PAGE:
Bactrim Patient Tips
Medically reviewed on Nov 22, 2017 by C. Fookes, BPharm.
How it works
- Bactrim is a brand (trade) name for a fixed combination medicine containing two antibiotics - sulfamethoxazole and trimethoprim.
- Sulfamethoxazole stops bacteria from making dihydrofolic acid and trimethoprim prevents the formation of tetrahydrofolic acid; both significant steps in the formation of nucleic acids and proteins essential to many bacteria.
- The combination of sulfamethoxazole/trimethoprim is bactericidal (kills bacteria).
- Bactrim belongs to the class of medicines known as antibiotics. The sulfamethoxazole component belongs to the class of medicines known as sulfonamides, and the trimethoprim component belongs to the class of medicines known as folic acid inhibitors.
- Bactrim is a combination antibiotic used to treat infections such as those affecting the ear, urinary tract, lungs, or gastrointestinal tract.
- Active against a wide range of susceptible strains of gram-positive and gram-negative bacteria, such as Streptococcus pneumoniae, Escherichia coli, Klebsiella species, Enterobacter species, Haemophilus influenzae, and others.
- Effective concentrations of both sulfamethoxazole and trimethoprim are reached in the gastrointestinal tract, urinary tract, lungs, mouth, middle ear, and vagina. Both antibiotics also cross the placenta and are excreted in human milk.
- Bacterial resistance is less likely to develop with Bactrim than if either ingredient (sulfamethoxazole or trimethoprim) is taken alone.
- Bactrim is available as a generic under the name sulfamethoxazole/trimethoprim.
If you are between the ages of 18 and 60, take no other medication or have no other medical conditions, side effects you are more likely to experience include:
- Nausea, vomiting, abdominal pain, diarrhea, mouth or tongue inflammation, weight loss, flatulence, rash, and itchy skin.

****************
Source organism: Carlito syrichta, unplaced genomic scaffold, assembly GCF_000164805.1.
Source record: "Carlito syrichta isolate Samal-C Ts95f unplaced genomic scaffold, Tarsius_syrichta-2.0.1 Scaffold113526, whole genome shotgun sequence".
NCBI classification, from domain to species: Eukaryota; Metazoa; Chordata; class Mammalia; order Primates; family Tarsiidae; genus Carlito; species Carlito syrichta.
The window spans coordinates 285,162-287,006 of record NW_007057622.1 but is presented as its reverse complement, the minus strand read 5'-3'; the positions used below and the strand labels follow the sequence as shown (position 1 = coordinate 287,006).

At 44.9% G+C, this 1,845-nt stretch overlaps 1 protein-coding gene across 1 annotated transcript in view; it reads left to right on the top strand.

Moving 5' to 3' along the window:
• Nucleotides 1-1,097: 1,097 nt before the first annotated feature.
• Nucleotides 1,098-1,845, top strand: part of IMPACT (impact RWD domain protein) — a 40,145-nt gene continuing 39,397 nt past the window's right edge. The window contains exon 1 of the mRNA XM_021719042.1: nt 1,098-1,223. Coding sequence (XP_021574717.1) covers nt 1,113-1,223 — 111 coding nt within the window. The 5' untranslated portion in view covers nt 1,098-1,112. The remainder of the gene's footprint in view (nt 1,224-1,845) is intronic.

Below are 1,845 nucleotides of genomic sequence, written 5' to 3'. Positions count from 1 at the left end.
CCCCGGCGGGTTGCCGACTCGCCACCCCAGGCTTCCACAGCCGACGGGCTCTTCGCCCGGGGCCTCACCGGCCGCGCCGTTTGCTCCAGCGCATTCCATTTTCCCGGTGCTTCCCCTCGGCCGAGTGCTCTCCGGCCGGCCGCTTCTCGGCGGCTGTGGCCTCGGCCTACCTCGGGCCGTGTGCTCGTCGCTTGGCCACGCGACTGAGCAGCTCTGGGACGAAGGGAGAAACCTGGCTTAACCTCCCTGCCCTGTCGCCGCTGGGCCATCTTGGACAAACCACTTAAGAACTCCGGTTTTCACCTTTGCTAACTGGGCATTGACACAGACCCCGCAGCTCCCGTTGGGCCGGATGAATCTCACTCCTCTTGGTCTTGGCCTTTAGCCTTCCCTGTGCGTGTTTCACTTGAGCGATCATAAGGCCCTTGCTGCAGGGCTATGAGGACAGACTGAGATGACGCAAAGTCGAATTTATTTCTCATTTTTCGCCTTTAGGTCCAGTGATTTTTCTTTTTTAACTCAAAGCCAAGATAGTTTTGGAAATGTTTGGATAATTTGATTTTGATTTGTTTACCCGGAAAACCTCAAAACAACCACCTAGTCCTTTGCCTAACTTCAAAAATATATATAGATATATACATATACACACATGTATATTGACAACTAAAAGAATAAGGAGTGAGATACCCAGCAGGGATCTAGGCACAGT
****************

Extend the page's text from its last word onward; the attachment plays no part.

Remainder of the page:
- May not be suitable for some people including those with kidney or liver disease, folate deficiency (the elderly, chronic alcoholics, people taking anticonvulsants are at risk of folate deficiency), glucose-6-phosphate deficiency, porphyria, severe allergies, thyroid dysfunction, or bronchial asthma. Not suitable for pregnant or breastfeeding women or in infants less than two months of age.
- Elderly people may be more susceptible to the side effects of Bactrim.
- Rarely, severe, sometimes fatal reactions have been reported with administration of sulfonamide-containing medicines such as Bactrim. Reactions have included Stevens-Johnson syndrome (a disorder involving the skin and mucous membranes), liver disease, and blood disorders such as thrombocytopenia (low platelets). Bactrim should be discontinued at the first sign of a skin rash or any other worrying side effect.
- May lower blood sugar levels in people without diabetes.
- May interact with a number of other drugs including thiazides, warfarin, phenytoin, methotrexate, digoxin, and medications for diabetes.
Notes: In general, seniors or children, people with certain medical conditions (such as liver or kidney problems, heart disease, diabetes, seizures) or people who take other medications are more at risk of developing a wider range of side effects. For a complete list of all side effects, click here.